A few days ago an eagle dive bombed one of the loons twice.  Obviously the loon was not a happy camper.

On the second dive bomb, the loon 'stood straight up in the water' with his beak pointed directly at the eagle.  Apparently the eagle thought better of it and moved on.

What all of this tells me is that next spring may be a VERY interesting spring to be sure.

We have the female from the last couple years that definitely has an interest in the nest and shows ownership of it.

Then we have the female from a few years ago who has a new mate who also shows some ownership of the nest.

And now with the other pair of loons on the lake showing interest in the nest as well, we could have some pretty intense competition for which loons will use the nest next year.  This could turn out to be a battle royal!

So we enjoy the loons for the next few months while they are here and we look forward to next year.  Not knowing what it will bring.

But we know it will be interesting and educational.


Copyright 2016   Larry R Backlund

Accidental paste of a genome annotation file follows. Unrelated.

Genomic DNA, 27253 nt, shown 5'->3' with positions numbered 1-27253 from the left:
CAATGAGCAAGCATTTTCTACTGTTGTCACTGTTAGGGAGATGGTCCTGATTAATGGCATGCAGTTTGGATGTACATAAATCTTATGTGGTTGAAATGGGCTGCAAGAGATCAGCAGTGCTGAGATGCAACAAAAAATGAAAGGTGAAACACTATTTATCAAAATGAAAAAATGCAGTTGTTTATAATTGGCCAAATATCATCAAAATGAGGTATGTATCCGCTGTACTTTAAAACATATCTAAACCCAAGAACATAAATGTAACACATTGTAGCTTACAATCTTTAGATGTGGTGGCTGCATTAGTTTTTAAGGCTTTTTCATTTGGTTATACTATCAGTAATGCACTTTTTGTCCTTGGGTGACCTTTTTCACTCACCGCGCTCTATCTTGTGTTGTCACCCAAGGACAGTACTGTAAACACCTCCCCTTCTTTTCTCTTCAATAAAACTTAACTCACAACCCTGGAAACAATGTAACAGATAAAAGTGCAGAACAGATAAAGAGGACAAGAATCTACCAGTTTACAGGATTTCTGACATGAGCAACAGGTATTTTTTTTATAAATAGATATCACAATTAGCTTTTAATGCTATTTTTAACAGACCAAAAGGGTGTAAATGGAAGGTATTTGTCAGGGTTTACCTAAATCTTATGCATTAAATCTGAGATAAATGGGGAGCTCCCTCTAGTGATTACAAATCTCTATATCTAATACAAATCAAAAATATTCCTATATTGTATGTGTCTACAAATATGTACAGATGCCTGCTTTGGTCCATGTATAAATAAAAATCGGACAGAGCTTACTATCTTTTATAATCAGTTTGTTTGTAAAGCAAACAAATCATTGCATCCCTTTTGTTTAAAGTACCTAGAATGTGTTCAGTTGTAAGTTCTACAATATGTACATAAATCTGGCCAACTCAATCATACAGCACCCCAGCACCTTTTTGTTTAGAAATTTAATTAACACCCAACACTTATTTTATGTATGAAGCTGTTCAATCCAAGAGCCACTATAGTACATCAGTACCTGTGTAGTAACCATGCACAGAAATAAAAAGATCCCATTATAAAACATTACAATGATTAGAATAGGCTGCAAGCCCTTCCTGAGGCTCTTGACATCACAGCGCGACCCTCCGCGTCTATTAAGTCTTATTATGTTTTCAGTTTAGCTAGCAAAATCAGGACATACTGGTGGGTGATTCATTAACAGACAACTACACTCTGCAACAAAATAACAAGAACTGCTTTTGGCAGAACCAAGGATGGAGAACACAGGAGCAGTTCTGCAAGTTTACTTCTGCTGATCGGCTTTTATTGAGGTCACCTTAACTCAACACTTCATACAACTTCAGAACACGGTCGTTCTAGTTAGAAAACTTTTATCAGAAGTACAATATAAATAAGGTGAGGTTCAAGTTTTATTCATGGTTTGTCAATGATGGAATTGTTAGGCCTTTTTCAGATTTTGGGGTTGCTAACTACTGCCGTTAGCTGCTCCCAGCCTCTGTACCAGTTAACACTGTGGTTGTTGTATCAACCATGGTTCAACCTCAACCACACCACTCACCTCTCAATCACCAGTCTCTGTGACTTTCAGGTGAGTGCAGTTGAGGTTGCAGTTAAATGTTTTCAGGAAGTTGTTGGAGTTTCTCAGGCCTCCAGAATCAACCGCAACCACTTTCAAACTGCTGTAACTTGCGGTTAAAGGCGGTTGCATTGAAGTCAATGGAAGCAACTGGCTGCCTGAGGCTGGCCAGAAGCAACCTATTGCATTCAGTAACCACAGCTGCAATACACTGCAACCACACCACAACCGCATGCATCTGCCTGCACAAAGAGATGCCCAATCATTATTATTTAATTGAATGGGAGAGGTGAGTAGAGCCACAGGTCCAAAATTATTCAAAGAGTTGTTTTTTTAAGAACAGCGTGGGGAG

Friday, May 20, 2016 9:24 pm CDT


Well, even with the extra week it is obvious that the loons are not going to nest on the LoonCam nest this year.

As disappointing as that is, it is the reality of nature and the unpredictability of nature.

We knew going into this season that it was going to be 'different' because of the death of last year's male.  We just did not know what the difference would be.

Now we know.

This is only the second time in well over 10 years that this nest has not been used.  The first year it was not used was in 2013 when we had a change of mates.

The encouraging part is that we have at least two loons that are interested in the nest.  Probably the female from last year and the female from 4 years ago.